E-bikes have an electric motor that adds power when you pedal. This game-changing innovation makes it easier to get around. Hills are easier, distances feel shorter.

E-bike detail.

E-bikes are popular, with sales growing every year (about 14,000 e-bikes were sold in New Zealand in 2017).

If you're new to bike riding it can be easier to learn the basics on a regular bike first. And if you're getting back into riding after a long time, brush up on your bike handling skills. E-bikes are heavier to handle and often faster than regular bikes.

E-bike training?

Professional instructors offer personal and workplace e-bike training. BikeReady cycle skills courses (for bikes in general) are also a good place to learn bike handling and on-road riding techniques.

Find a training provider

Buying your first e-bike

BikeReady recommends: 

  • e-bikes with a maximum speed cut out of 25km/h 
  • e-bikes that give more power in proportion to how hard you pedal — these handle more like a standard bike compared to e-bikes with a throttle
  • e-bikes with a motor in the middle or rear of the bike — these are easier to balance and steer than e-bikes with the motor in the front wheel

Get used to your e-bike

E-bikes are typically heavier than regular bikes and handle differently. Get used to your e-bike before going on the road.

Start somewhere where you have space to yourself and try:

  • riding with the electrics turned off
  • adjusting the power assist settings to an easy level
  • testing how it responds when stopping and starting
  • turning, balancing and getting past obstacles with different levels of power assist
  • finally, making sure you understand how to change to higher and lower gears

Riding your e-bike

Stay in control

You'll often be at higher speed on an e-bike compared to a regular bike. Take care. Scan well ahead, signal your movements and keep an eye out for turning cars turning in and out of driveways and side roads. Keep one metre clear of parked cars in case a door opens.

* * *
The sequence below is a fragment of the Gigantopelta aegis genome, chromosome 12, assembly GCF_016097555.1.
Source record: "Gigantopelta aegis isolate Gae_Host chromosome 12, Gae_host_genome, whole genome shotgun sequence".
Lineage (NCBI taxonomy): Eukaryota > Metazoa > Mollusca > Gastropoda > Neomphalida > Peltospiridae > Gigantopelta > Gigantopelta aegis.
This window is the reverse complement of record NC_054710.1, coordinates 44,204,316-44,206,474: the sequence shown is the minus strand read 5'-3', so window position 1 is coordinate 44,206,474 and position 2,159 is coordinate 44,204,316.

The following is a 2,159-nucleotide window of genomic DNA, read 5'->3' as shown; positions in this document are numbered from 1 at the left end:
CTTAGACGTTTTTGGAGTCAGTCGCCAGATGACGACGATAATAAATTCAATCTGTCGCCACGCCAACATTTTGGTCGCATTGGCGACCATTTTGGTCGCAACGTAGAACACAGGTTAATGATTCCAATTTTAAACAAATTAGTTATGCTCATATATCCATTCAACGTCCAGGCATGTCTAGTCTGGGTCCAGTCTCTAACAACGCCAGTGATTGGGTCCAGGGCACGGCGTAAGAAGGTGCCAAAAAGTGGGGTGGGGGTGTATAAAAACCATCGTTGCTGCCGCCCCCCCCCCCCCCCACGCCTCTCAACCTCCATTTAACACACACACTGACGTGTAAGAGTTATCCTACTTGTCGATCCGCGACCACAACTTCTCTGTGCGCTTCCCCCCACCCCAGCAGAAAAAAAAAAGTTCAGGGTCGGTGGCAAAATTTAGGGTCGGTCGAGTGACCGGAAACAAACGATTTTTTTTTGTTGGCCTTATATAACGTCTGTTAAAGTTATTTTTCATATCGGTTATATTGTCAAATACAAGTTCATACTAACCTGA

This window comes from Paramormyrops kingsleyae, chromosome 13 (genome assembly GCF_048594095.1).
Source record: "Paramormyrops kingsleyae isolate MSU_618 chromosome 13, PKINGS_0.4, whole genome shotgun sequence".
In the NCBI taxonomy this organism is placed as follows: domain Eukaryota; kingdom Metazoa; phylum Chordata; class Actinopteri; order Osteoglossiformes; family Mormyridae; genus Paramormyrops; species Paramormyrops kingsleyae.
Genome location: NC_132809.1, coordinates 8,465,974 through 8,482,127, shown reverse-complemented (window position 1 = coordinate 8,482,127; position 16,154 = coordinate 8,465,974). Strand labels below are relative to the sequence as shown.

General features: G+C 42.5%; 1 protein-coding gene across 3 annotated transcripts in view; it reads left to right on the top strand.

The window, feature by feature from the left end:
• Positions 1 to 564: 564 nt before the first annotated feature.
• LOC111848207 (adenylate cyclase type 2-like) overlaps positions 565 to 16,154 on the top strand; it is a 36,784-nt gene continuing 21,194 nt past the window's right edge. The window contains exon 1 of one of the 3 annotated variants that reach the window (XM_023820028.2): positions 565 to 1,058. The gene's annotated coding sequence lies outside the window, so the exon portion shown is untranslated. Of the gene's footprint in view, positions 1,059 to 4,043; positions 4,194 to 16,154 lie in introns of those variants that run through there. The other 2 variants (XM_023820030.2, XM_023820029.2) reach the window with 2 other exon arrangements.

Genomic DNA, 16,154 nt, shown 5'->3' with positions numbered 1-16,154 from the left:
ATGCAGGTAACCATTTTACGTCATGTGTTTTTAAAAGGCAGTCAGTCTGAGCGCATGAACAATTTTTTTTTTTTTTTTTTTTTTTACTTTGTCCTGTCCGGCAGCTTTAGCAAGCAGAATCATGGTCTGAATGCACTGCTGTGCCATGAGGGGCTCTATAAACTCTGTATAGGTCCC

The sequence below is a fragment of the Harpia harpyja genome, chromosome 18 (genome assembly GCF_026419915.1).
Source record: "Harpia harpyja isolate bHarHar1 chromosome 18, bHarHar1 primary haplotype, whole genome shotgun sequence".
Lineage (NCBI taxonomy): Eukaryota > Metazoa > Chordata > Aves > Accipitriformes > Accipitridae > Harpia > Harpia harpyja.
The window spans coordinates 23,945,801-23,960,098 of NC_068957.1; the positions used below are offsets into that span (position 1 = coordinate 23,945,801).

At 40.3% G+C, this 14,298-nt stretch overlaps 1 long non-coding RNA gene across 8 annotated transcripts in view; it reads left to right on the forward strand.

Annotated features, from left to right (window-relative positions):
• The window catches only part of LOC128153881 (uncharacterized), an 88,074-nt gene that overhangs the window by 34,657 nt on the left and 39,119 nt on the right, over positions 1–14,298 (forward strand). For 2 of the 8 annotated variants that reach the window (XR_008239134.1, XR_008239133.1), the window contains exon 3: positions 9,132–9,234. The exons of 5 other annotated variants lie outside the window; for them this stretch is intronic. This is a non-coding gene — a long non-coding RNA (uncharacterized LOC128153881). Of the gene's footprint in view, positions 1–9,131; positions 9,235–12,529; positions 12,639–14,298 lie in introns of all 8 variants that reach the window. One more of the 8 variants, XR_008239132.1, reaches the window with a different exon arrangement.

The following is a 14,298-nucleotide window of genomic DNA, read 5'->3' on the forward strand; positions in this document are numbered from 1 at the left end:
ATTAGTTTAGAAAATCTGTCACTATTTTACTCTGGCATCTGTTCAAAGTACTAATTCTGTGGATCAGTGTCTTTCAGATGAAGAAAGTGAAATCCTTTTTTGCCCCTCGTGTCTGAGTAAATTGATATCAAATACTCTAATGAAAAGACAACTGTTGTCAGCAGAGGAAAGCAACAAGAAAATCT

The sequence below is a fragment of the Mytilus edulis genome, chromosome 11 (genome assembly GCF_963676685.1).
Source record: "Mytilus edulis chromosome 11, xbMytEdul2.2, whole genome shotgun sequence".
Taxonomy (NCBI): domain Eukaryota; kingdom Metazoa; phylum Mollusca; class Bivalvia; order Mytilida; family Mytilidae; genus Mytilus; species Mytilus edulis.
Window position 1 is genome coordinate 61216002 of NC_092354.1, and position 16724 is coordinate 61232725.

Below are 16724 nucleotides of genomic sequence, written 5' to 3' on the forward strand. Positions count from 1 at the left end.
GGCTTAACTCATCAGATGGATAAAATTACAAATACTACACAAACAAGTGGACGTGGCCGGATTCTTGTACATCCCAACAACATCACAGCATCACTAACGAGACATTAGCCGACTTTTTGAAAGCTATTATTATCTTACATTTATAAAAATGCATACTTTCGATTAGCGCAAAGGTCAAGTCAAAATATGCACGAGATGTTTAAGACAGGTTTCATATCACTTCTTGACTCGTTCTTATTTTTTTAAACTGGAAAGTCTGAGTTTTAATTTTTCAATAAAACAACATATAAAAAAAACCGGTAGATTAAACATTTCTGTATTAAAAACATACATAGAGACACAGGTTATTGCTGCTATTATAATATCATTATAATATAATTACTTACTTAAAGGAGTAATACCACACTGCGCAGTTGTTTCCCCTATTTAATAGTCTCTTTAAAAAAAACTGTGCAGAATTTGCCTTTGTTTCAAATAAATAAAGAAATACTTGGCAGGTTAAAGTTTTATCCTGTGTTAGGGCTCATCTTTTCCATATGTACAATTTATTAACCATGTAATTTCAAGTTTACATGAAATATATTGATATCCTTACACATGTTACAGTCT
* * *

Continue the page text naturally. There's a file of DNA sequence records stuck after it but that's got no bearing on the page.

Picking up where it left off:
At intersections, drivers may not expect you to start off at speed. Wait on your e-bike where you can be easily seen. Make eye contact with drivers who may turn across your path.

Power assist

Pedal assist usually kicks in on the second rotation of the pedals. If you have it in a high gear you'll experience a surge in power and will take off quickly, so be aware of which gear you are in. Get a head start by waiting in advanced stop boxes (the painted green space for bikes at the front of an intersection).

When taking off at an intersection or up-hill, stick to a low gear to get going more easily.

Passing other people on bikes

Before passing, look behind you for traffic, and signal before pulling out. Give enough space when passing and let the other person know by ringing your bell or calling out.

Shared paths

Shared paths are for bike riders and people walking. The pace is slower and more relaxed. Put your e-bike in a low power setting and go slow enough that people feel comfortable when you pass.

Getting the most out of your battery

For long distances you can extend the battery range by using lower power settings and pedalling more. Remember to charge your battery every day you use it.